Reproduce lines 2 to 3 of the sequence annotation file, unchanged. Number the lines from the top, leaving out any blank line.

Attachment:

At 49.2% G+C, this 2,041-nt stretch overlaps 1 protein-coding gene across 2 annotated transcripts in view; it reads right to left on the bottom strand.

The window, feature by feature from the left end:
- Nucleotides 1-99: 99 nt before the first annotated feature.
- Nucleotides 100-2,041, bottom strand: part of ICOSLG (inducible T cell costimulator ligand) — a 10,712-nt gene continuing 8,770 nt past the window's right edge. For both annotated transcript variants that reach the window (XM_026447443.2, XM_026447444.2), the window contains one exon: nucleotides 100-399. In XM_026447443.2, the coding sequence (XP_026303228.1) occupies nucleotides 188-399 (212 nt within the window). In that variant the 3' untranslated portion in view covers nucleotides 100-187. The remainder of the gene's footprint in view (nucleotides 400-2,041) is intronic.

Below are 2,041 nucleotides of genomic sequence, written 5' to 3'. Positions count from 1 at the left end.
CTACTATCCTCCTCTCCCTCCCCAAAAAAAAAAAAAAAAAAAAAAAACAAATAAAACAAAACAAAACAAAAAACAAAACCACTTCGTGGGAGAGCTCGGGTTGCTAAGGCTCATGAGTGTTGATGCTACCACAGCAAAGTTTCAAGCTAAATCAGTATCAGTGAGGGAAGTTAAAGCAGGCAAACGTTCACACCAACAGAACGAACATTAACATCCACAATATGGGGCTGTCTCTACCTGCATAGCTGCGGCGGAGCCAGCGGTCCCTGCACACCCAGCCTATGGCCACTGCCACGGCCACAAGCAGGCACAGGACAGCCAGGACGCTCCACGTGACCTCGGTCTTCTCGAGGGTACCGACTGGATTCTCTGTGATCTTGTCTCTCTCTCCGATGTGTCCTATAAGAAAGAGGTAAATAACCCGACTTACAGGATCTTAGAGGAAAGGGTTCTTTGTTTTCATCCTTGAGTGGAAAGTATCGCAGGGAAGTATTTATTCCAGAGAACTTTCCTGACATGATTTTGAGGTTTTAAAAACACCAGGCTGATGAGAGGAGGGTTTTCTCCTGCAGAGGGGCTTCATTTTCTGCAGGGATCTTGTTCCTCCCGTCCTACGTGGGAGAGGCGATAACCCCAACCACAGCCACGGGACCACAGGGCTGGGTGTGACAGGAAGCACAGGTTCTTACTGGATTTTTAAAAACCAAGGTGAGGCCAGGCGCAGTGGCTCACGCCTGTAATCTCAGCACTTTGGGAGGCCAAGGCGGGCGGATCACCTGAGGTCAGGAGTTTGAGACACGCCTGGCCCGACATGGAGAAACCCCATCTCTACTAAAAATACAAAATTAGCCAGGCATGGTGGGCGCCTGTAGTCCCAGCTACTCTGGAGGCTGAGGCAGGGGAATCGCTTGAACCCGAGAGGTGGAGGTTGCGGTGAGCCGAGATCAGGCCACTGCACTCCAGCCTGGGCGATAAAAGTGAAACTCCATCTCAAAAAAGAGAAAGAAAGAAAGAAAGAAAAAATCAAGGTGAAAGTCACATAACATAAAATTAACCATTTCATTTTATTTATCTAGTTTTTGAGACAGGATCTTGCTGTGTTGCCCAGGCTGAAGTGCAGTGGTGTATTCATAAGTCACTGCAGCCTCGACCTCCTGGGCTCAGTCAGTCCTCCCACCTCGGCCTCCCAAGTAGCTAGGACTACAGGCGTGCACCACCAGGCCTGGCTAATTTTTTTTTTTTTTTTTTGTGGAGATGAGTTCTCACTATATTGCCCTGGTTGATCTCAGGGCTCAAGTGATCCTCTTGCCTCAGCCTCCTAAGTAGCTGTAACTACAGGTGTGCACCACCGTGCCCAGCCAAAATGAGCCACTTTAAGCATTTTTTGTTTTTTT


The window, feature by feature from the left end:
- Nucleotides 1-99: 99 nt before the first annotated feature.